The reactor configuration—that is, the arrangement of the vessel containing the core and the necessary piping—is important too. The piping that carries sodium coolant exposed to radiation in the core, the primary sodium as it is called, mustn’t ever leak to the atmosphere. Primary sodium is radioactive; short-lived Na-24 is formed, which has a fifteen-hour half-life and decays with two hard gammas, at 1.38 and 2.75 MeV. Gamma radiation at energies this high is penetrating and hazardous to humans. Its half-life is short enough that it dies away reasonably quickly. But as sodium burns in air with a heavy white smoke, radioactivity would spread from a leak.
A pool configuration eliminates this possibility. It keeps all primary sodium and its associated piping inside a double-walled tank. Radioactive sodium is never exposed to the atmosphere, if the primary system does leak it merely leaks sodium back into the pool. The heat in the primary sodium is transferred in a heat exchanger inside the tank to a secondary cooling circuit. Only non-radioactive sodium from the secondary cooling circuit is brought out of the vessel. This piping may develop a leak, but there can be no spread of radioactivity from it. Radioactivity from sodium leaks is a non-existent problem in the pool reactor configuration.
The pool configuration is a conscious choice, just as the fuel and coolant materials choices are. The reactor tank is sized large enough to accommodate all the primary system components. The core itself, the primary piping, and the primary heat exchanger (where the heat is transferred from the radioactive primary sodium) are submerged in the pool of primary sodium. The tank boundary has no penetrations; it is a smooth walled tank, and it in turn sits in another larger diameter tank. This guard vessel provides double assurance that there will be no leaks to the room. Unpressurized, a leak of sodium from the primary vessel would go into the space between the two vessels. That space is “inerted” with argon gas, and instrumentation is provided to monitor the space for any leaks into it. (There were none in the thirty-year lifetime of EBR-II.)
It should be noted that of the two possible reactor configurations, pool or loop, each is suited to one particular coolant type. The water-cooled reactor, because of its high pressures, needs a small-diameter reactor vessel and the loop design is almost mandatory. The sodium-cooled reactor, because of its low pressure coolant can have any sized vessel. The primary coolant is radioactive, so it’s best to have primary components, piping, and connections inside the primary tank.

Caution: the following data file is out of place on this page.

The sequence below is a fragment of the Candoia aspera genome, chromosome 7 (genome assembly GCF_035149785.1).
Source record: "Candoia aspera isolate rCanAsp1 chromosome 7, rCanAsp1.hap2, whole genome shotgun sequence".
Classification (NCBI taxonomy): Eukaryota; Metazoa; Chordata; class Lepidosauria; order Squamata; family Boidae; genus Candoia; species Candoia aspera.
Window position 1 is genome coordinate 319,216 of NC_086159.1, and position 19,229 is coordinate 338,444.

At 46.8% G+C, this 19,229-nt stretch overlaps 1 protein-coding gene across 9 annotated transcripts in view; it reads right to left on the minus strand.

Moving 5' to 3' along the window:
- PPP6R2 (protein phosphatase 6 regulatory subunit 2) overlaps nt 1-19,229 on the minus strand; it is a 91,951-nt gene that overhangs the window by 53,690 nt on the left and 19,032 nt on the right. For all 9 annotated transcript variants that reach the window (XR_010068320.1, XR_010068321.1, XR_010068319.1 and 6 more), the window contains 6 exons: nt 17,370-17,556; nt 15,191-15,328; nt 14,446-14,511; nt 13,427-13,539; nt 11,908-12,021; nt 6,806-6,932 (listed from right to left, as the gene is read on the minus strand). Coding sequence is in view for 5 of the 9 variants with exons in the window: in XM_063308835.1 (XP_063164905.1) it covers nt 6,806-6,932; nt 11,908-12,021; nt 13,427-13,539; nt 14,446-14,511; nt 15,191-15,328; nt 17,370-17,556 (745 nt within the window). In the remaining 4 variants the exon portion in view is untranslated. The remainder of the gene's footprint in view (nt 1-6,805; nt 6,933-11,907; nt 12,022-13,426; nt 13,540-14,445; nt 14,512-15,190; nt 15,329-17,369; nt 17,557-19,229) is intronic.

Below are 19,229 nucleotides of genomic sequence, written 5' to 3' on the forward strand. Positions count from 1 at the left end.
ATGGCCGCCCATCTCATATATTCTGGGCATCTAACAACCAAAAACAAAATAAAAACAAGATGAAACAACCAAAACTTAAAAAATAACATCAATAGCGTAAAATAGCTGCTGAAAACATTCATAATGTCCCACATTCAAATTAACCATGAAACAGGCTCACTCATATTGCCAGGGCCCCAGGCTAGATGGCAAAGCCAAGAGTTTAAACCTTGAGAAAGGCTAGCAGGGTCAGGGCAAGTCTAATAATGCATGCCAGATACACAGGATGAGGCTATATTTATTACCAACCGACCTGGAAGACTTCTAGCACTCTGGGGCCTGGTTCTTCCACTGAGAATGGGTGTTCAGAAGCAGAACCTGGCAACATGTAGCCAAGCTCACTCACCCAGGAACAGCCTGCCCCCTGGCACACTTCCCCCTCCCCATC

The pool is a natural choice, and it was the choice ofArgonne’s designers of EBR-II in the late 1950s. The loop design, of course, is possible, and in fact it became the choice for theU.S.breeder development in the late sixties and seventies, and several of the breeder reactors built around the world were given this configuration, but for a number of reasons it is not the natural choice for sodium cooling.
As will be seen in the chapter on safety, sizing the pool to provide enough bulk sodium to absorb the heat of accident conditions adds some remarkable extra safety properties to the system. It allows safe regulation of the reactor power even under conditions where an accident has disabled the control and safety systems (see image above). In such an accident the massive pool of sodium provides ballast—heat can be absorbed until the natural reactivity feedbacks of a metallic-fueled core come in strongly enough to reduce the reactor power to harmless levels.
These “natural reactivity feedbacks” reduce reactivity as the core expands from the increased temperatures of an accident. Neutron leakage is much more important to reactivity in a fast reactor than a thermal reactor. In a fast reactor, neutron cross-sections are small and neutrons typically travel tens of centimeters before being absorbed, compared to distances of fractions of a centimeter in thermal reactors.
The core dimensions are small too, so a large fraction of the neutrons are born close to the boundaries and many leak from the reactor. Small increases in the core diameter due to temperature increase in turn increase neutron leakage in the axial direction and give reactivity reductions sufficient to reduce reactor power.